Feb 20-24, 2012.
Jack is really improving. Formerly he didn’t allow us in the centre to close the bathroom door, then he proceeds to an almost closed door, now he closes the toilet door himself. Initially he also refused to take any medicine when he was sick, hence it took him a while to recover from a fever. Now he takes his medicine wdithout problem. He also no longer first smells his food beffore he starts eating and he akkkkctually begins to enjoy eating “new” food.
His ability to communicate has also shown a marked improvement. He is able to carry on a conversation with longer sentences and he always asks unexpected questions. He remembers with more ease how to read the words were taught. He has a longer attention span now and can better focus on the task at hand.
His mother reports that Jack throws less tantrums at home compare to before he attend therapy with us. It seems the day becomes more brighter for the family.
We will now try to keep making further improvements with other issues in his development though by the looks of him, he seems to be a normally developed child. In reality he still has issues that needs to be patched up to make him a better boy. I have returned back the Ultraman to his parents. According to his mother, she will keep it in the store room.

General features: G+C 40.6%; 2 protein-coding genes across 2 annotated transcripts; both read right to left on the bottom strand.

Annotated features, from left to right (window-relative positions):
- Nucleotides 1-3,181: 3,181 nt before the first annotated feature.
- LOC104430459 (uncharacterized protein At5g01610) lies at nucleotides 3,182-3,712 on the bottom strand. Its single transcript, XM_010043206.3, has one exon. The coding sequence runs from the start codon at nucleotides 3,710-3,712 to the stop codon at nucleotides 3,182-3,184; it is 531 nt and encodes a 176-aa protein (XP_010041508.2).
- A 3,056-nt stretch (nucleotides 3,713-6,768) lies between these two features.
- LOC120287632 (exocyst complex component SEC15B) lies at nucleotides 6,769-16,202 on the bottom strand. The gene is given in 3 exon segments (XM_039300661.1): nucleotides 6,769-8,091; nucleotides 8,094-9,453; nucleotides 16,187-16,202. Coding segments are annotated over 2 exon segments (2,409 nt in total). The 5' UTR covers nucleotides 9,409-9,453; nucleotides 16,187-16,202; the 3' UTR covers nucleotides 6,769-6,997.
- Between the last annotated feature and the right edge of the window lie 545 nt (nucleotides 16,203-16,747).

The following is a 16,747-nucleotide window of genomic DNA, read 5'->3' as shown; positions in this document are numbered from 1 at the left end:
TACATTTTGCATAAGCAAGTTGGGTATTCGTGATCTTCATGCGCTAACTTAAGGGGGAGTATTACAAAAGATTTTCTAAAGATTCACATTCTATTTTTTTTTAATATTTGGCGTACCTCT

On one occasion in the evening, he kicked the football and by accident hit my toes, 30% of the nail comes off with some blood. When he saw it he was frightened, he said “Blood, blood” and did not dare to come closer. The next day I showed him the toes, he asked “Pain ah”? and my my reply was, “Of course, pain” with a smile to him and he replied “Put some oilment on it”.
Working with a child with special needs is not easy, it takes a lot of creativity and close observation to look into the child’s development and to continue to help them to achieve the best results. Every occasion must be taken to work with them and even a small accident can be turned into a good thing to allow these children the opportunity to learn about human interest and empathy. A teacher’s work is never finished!